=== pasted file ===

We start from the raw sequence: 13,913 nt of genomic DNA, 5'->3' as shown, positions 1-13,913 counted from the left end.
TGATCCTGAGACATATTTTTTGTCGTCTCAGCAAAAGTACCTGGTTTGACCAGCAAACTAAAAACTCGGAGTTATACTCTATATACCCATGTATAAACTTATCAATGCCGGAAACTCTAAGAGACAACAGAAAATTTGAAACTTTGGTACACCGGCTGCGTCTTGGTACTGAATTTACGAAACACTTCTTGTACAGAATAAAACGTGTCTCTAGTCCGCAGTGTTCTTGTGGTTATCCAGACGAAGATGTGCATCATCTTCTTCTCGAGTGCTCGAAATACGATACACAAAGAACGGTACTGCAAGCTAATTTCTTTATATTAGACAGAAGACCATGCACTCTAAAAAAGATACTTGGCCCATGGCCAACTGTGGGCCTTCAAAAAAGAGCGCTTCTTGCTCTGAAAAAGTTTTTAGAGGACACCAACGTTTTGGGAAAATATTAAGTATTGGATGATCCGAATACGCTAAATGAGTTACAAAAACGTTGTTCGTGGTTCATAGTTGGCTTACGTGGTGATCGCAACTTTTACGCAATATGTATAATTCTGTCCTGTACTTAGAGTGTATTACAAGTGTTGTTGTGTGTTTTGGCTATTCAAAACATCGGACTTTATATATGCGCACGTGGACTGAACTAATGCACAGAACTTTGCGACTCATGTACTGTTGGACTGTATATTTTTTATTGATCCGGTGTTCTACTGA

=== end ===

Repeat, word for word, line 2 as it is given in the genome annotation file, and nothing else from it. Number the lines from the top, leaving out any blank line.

TGATCCTGAGACATATTTTTTGTCGTCTCAGCAAAAGTACCTGGTTTGACCAGCAAACTAAAAACTCGGAGTTATACTCTATATACCCATGTATAAACTTATCAATGCCGGAAACTCTAAGAGACAACAGAAAATTTGAAACTTTGGTACACCGGCTGCGTCTTGGTACTGAATTTACGAAACACTTCTTGTACAGAATAAAACGTGTCTCTAGTCCGCAGTGTTCTTGTGGTTATCCAGACGAAGATGTGCATCATCTTCTTCTCGAGTGCTCGAAATACGATACACAAAGAACGGTACTGCAAGCTAATTTCTTTATATTAGACAGAAGACCATGCACTCTAAAAAAGATACTTGGCCCATGGCCAACTGTGGGCCTTCAAAAAAGAGCGCTTCTTGCTCTGAAAAAGTTTTTAGAGGACACCAACGTTTTGGGAAAATATTAAGTATTGGATGATCCGAATACGCTAAATGAGTTACAAAAACGTTGTTCGTGGTTCATAGTTGGCTTACGTGGTGATCGCAACTTTTACGCAATATGTATAATTCTGTCCTGTACTTAGAGTGTATTACAAGTGTTGTTGTGTGTTTTGGCTATTCAAAACATCGGACTTTATATATGCGCACGTGGACTGAACTAATGCACAGAACTTTGCGACTCATGTACTGTTGGACTGTATATTTTTTATTGATCCGGTGTTCTACTGA